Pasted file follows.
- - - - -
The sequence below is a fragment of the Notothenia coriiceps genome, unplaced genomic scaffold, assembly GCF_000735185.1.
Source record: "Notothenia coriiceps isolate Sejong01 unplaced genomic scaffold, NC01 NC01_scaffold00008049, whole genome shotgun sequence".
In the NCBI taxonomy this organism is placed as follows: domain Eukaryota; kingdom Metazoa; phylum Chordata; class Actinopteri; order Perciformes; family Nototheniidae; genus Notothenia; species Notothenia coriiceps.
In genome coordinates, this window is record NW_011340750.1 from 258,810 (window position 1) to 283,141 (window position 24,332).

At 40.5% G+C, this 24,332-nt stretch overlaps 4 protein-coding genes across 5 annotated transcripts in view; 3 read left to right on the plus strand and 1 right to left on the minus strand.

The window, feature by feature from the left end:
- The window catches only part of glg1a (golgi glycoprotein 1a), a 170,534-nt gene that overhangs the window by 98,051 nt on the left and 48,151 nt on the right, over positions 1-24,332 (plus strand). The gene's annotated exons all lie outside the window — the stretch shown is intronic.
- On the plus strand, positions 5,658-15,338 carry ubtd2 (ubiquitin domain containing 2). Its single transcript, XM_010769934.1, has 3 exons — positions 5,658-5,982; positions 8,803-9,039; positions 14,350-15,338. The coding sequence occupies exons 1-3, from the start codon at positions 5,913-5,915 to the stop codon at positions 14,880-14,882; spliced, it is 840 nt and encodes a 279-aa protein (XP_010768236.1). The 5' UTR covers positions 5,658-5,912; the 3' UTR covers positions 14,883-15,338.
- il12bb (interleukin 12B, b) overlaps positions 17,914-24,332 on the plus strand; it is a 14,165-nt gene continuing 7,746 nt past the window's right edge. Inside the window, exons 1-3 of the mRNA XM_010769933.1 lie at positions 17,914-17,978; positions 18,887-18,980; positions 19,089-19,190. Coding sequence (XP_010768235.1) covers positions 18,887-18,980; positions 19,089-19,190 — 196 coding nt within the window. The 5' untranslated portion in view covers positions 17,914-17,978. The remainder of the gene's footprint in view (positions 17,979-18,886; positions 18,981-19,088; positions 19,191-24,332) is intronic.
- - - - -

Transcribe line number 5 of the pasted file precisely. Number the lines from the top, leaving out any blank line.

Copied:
At 40.5% G+C, this 24,332-nt stretch overlaps 4 protein-coding genes across 5 annotated transcripts in view; 3 read left to right on the plus strand and 1 right to left on the minus strand.